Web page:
Editor’s Note: Anne Sweeney is president of Anne Sweeney Public Relations, based in South Brunswick. In a parallel to the ongoing evacuation efforts in Afghanistan, below, Sweeney shares the story of her own involvement in similar efforts as an employee of Pan Am Airlines during the Iran hostage crisis in 1979.

This story recalls one of many evacuation flights operated by Pan American World Airways, rescuing Americans and others caught in the midst of war and revolution in hot spots around the world — Beirut, Islamabad, Havana, and Saigon among them. Many of us remember the chaos and shame of the Fall of Saigon which now is repeating itself right down to mangled bodies in landing gears, children being thrown over fences in the futile hope of rescue, and desperate people fighting to get out as an army advanced. Pan Am’s Allan Topping was able to get most of his Vietnamese staff out of the country aboard a Pan Am 747 operated by volunteer pilots and flight attendants. Thanks to President Gerald Ford, several airlines, including Pan Am, were commandeered to fly hundreds of mixed-race orphans, the children of Vietnamese women and American Servicemen. These children were adopted by families in the US and Canada.

Our iconic airline is gone but America seems incapable of learning from past mistakes. Now, a new generation of airline crews from various countries are coming to the rescue of those American and Afghans still in Kabul. But what will become of this benighted country and the people left behind once those planes have flown?

In 1979, when I worked in the Public Relations Department at Pan American Airways, Iranian militants overthrew the Shah and took the staff of the American Embassy hostage. These people were abused and held for more than a year. President Jimmy Carter launched one effort to rescue the hostages. It failed miserably.

To show solidarity with the Iranians against the Great Satan, a mob of thousands overran the American Embassy in Islamabad, Pakistan, attacking American civilians, including women and children. The embassy was forced to evacuate most personnel and all families. A number of people were killed and the embassy totally destroyed. Pakistani police and troops were very slow to arrive and one young Marine was killed trying to defend the embassy.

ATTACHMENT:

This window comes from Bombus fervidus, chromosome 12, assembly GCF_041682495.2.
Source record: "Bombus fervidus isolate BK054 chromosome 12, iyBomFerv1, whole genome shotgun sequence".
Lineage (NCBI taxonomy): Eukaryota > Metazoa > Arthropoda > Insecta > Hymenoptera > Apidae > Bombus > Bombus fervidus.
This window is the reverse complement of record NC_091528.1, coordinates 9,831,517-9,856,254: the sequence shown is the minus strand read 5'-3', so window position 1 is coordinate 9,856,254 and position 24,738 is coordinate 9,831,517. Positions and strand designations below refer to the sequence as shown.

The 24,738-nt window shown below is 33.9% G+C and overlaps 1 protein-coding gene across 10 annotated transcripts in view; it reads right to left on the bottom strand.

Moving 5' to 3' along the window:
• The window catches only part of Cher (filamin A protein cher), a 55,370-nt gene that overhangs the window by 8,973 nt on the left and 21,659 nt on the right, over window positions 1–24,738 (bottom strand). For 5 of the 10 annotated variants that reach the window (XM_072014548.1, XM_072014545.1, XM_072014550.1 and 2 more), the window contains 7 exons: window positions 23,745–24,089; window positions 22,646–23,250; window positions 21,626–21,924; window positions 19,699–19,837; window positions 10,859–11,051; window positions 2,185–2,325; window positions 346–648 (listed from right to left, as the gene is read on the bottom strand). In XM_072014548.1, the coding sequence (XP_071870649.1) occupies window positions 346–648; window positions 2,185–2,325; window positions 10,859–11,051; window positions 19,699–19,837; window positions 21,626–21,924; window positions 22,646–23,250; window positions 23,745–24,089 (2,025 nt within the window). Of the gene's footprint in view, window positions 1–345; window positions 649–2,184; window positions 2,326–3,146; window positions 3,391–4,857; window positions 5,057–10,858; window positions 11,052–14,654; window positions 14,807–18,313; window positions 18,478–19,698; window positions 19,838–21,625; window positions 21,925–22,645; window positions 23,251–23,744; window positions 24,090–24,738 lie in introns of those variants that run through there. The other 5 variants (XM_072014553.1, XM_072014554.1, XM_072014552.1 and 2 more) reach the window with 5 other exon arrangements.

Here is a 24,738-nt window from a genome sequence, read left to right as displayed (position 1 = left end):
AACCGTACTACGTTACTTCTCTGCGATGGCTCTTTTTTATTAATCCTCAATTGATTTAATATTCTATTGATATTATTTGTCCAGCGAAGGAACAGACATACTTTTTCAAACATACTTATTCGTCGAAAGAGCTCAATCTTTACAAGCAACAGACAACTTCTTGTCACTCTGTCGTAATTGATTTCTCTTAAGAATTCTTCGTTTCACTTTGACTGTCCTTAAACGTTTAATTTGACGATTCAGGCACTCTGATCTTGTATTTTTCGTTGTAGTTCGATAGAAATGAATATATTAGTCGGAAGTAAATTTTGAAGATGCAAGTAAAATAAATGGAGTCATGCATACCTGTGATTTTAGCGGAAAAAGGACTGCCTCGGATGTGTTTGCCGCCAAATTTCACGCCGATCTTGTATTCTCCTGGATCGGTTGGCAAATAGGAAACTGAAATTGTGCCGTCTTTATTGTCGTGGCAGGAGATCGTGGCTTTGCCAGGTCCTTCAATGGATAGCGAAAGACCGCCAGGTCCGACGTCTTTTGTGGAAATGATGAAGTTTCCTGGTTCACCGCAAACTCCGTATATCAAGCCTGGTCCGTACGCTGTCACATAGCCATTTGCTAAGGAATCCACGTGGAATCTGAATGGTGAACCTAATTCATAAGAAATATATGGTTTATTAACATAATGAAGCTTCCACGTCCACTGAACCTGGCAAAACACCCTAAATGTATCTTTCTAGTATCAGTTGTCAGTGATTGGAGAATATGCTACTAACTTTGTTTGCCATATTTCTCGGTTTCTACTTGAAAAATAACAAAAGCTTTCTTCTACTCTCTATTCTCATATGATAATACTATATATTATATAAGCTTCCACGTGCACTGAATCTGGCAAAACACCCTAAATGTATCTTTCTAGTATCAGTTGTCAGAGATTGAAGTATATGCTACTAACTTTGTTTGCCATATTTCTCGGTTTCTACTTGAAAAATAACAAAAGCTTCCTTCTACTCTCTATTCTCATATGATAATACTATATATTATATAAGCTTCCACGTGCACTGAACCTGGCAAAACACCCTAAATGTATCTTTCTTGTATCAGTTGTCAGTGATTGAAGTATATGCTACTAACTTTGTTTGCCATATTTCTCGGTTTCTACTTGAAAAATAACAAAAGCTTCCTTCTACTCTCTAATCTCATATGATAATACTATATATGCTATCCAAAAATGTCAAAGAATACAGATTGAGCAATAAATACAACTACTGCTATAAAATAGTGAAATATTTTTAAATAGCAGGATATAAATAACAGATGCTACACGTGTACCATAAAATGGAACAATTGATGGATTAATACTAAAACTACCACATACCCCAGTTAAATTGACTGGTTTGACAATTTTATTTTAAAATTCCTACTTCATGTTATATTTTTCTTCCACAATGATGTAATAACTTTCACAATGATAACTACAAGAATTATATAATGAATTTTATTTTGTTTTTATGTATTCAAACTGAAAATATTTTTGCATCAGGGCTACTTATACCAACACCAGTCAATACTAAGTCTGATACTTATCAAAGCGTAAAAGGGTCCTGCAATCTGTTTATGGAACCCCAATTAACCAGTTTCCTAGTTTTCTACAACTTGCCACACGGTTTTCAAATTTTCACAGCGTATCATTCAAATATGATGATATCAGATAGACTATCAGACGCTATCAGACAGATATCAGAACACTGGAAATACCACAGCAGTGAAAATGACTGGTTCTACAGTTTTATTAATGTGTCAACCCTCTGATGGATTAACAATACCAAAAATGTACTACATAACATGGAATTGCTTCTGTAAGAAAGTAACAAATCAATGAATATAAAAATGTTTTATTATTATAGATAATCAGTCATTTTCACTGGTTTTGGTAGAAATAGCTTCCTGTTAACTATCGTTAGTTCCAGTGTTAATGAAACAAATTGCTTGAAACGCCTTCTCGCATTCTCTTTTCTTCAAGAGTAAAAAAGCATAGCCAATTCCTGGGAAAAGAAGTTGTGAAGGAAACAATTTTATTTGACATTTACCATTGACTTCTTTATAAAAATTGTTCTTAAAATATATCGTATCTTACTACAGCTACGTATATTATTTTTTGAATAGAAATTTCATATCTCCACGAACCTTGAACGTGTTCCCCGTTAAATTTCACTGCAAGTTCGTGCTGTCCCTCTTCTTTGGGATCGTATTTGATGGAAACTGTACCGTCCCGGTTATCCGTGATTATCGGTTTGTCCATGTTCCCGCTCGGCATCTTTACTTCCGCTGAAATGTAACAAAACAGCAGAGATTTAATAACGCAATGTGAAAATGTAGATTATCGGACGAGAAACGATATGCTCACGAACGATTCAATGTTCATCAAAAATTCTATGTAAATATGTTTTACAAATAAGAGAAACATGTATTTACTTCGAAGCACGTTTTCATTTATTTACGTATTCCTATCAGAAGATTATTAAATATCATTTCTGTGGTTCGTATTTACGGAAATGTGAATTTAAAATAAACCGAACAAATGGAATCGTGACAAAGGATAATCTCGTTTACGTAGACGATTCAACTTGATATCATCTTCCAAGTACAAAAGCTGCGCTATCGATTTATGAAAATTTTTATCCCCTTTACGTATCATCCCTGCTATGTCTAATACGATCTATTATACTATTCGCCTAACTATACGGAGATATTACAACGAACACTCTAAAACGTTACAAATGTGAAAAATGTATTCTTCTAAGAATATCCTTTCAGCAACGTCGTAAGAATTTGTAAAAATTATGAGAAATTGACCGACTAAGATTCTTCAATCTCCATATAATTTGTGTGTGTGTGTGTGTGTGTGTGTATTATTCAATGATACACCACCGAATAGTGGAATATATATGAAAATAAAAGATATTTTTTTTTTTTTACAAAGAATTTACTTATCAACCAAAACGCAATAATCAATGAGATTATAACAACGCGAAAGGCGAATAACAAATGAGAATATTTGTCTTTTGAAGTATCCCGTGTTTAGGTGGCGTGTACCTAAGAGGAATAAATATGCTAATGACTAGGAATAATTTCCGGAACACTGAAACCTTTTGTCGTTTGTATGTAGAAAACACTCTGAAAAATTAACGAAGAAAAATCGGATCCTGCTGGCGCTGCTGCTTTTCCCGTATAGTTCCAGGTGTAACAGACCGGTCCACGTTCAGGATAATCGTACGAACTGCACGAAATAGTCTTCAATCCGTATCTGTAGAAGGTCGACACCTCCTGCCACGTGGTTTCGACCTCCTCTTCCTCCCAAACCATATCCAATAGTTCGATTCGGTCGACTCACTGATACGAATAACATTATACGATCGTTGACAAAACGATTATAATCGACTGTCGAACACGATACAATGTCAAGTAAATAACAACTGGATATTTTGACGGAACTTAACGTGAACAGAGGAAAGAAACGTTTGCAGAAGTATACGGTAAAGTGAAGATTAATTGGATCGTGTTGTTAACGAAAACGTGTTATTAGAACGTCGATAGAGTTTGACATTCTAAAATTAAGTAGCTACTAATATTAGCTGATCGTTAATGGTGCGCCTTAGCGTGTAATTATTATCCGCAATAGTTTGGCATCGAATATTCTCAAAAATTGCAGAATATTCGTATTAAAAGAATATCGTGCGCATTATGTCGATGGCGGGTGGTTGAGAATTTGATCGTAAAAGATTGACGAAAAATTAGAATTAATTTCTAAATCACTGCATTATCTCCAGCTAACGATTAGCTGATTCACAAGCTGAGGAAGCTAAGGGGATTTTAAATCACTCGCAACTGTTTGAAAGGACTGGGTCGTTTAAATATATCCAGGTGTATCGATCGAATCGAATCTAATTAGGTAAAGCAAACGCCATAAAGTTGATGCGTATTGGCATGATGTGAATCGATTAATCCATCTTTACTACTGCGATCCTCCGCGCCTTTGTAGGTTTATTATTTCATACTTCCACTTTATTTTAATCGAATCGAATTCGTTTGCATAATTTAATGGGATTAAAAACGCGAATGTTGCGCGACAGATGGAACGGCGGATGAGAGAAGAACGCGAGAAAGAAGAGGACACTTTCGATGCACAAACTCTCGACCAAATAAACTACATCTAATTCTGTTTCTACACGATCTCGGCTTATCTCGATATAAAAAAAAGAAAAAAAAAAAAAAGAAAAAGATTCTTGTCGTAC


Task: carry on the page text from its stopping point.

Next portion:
As it had done during similar uprisings around the world, Pan Am sent an aircraft and crew to evacuate these Americans. Pilots and cabin crew volunteered to take a 747 into Islamabad and fly out about 300 people.

I was duty officer that weekend. This meant that I was the link between the company and the media and had to be available on a 24-hour basis in case of accidents, incidents and everything in between. On my watch, I handled a number of situations — a bomb in a locker at the JFK Worldport, the resignation of the company president and Sean Connery’s lost luggage.

This was different. On a Saturday morning, I sat in my apartment on the phone to Pan Ops. This was the nerve center of the airline, hidden somewhere in the depths of JFK. All Pan Am aircraft were tracked from here. My job was to follow the progress of the evacuation flight and once it took off and cleared Pakistani airspace, send a statement to the media. Communications were fairly complex — the phone lines went from me to JFK to London and then by radio to Pan Am in Istanbul and finally to Karachi. Remember, this was 1979.

The information came in spurts.

The aircraft is approaching…he’s touching down… Pakistani troops are surrounding the aircraft…. the stairs are pulling up to the door…the door is open… …they are letting the passenger’s board…. boarding complete…. doors closed…he’s taxiing…. he’s up! And later, those very welcome words — the plane had cleared Pakistani airspace.

I had many moments in my Pan Am career but I was proudest of that one — for being a part of something that was important and something that Pan Am people did many, many times over the years and at far more risk than I incurred. I interviewed the crew for the company newspaper — they had all volunteered to fly into Islamabad and took the passengers as far as Frankfurt where they were met by US Army medical teams. There were even veterinarians there to take care of the pets evacuated with their owners. “I was proud of the crew and proud of Pan Am,” the captain said. The purser quoted a passenger who told him how frightened the Americans had been. “But when we saw that Pan Am plane coming for us, it was a symbol of freedom.”

Forty-two years later, little has changed. Americans, civilian and military, are more than ever in danger from attacks by Islamic fanatics. This didn’t begin on September 11. It goes back to the Palestinians who hijacked and bombed Pam Am, TWA and other western carriers in the 70s and 80s. It goes back to Pan Am 103 where 262 innocent civilians were blown out of the sky. To terrorists who attacked a Pan Am plane on the ground and slaughtered several people including Neerja Bhanot, the purser who tried to shield three children. It goes back to the beginning of our 20-year war in Afghanistan. And it goes back to Islamabad in 1979.

No American president, from Richard Nixon onward, responded adequately to these vicious attacks. Strong military action might have helped stem the growth of Islamic fascism. It might have made have made Desert Storm and the subsequent conflicts in Iraq, Afghanistan, Libya and now Syria, unnecessary. It might even have changed the course of history so that September 11 would be just another day on the calendar.

But I look back on that day in 1979, so that I can feel an emotion that has become very rare in this not-so-brave New World. Pride.

Anne Sweeney can be reached at aspubrel@aol.com.